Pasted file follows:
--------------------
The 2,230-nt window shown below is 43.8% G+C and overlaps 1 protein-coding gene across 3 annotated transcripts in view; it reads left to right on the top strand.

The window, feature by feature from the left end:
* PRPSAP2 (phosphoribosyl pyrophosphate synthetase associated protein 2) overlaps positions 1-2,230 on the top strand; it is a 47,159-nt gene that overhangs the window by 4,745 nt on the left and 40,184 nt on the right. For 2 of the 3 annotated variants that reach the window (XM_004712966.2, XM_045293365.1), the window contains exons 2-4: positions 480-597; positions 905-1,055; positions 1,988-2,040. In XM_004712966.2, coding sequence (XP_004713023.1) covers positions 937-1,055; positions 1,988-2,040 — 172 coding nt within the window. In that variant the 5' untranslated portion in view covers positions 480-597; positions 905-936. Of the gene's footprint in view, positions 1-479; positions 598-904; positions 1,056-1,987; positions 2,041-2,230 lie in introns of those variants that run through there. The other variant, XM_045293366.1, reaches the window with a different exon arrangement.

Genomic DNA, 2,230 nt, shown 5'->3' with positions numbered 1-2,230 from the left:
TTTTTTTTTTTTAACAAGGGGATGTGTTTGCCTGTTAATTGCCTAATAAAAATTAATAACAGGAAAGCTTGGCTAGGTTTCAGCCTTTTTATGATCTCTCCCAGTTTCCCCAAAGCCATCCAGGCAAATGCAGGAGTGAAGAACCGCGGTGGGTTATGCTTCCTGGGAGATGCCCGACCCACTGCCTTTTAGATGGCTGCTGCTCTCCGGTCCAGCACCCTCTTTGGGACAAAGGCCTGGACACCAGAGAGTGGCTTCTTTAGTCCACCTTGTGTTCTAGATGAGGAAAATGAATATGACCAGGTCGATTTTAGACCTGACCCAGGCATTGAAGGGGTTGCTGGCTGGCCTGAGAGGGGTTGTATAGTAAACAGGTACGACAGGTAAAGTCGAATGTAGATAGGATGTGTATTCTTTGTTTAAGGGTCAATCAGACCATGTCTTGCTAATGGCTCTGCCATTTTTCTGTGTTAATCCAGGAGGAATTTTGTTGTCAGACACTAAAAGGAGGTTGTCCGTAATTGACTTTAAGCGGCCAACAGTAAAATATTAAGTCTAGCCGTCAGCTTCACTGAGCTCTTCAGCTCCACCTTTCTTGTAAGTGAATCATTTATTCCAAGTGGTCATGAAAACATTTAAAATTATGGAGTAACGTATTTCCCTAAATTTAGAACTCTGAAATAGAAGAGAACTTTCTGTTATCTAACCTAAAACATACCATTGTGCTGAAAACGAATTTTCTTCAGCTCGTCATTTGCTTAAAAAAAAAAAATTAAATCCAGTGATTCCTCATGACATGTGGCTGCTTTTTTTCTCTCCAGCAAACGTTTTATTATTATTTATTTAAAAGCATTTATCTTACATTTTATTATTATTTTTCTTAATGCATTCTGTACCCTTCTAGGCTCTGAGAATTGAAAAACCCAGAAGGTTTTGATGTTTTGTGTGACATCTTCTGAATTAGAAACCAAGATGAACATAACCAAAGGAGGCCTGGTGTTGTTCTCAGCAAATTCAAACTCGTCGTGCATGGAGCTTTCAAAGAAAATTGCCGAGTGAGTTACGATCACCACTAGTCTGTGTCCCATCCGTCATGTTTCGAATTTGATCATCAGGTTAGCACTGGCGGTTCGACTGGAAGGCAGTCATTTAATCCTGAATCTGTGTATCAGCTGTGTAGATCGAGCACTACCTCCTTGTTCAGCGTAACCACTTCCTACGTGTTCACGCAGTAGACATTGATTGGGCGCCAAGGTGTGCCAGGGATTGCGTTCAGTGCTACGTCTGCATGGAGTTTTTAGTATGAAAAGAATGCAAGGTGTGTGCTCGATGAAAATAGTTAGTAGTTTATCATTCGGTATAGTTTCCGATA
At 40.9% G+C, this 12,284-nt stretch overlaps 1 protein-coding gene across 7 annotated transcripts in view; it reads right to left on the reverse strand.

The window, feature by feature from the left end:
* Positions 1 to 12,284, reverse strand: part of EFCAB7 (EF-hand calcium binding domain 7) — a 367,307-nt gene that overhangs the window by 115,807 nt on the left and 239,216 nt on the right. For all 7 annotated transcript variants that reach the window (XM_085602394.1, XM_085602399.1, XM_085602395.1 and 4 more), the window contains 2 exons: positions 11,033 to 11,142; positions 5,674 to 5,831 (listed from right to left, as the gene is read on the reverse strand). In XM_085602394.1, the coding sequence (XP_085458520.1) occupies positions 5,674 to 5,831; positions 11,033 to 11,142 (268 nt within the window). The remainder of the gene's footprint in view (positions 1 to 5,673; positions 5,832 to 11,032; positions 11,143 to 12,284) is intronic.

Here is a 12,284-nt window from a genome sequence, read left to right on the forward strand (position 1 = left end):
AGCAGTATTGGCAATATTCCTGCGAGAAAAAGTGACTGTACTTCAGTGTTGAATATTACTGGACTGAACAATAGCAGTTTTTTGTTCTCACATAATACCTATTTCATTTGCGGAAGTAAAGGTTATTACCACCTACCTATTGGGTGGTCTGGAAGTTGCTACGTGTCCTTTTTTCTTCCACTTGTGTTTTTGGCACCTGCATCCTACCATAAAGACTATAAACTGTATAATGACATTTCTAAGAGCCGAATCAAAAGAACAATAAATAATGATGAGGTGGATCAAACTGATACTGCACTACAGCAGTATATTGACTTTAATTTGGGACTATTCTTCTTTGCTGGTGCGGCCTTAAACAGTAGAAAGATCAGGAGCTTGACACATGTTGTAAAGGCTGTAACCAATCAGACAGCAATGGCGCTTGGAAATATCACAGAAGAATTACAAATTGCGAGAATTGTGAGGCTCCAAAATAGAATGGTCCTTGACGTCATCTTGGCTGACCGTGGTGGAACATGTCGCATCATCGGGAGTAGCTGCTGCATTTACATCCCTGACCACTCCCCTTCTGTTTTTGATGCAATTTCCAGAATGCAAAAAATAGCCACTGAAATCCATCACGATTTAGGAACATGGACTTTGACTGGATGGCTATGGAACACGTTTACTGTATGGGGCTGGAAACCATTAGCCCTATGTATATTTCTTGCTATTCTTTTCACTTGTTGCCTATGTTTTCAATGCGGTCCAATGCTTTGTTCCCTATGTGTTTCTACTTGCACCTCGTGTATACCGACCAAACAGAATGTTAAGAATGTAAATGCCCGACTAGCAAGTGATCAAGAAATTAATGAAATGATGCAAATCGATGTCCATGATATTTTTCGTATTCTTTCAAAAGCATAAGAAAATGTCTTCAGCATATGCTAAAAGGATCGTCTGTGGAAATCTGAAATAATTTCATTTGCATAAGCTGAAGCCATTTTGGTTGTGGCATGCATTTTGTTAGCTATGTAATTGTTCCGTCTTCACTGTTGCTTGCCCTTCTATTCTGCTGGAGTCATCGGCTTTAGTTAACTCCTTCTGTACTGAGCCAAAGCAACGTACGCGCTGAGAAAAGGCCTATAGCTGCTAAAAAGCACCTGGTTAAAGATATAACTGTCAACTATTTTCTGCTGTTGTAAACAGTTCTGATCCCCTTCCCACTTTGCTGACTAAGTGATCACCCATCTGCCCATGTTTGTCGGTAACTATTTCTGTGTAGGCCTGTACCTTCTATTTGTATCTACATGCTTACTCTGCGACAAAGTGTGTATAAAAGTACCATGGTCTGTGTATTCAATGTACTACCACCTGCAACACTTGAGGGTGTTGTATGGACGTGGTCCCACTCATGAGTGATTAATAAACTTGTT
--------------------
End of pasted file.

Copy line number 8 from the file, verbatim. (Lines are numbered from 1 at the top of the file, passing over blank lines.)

* Positions 1 to 12,284, reverse strand: part of EFCAB7 (EF-hand calcium binding domain 7) — a 367,307-nt gene that overhangs the window by 115,807 nt on the left and 239,216 nt on the right. For all 7 annotated transcript variants that reach the window (XM_085602394.1, XM_085602399.1, XM_085602395.1 and 4 more), the window contains 2 exons: positions 11,033 to 11,142; positions 5,674 to 5,831 (listed from right to left, as the gene is read on the reverse strand). In XM_085602394.1, the coding sequence (XP_085458520.1) occupies positions 5,674 to 5,831; positions 11,033 to 11,142 (268 nt within the window). The remainder of the gene's footprint in view (positions 1 to 5,673; positions 5,832 to 11,032; positions 11,143 to 12,284) is intronic.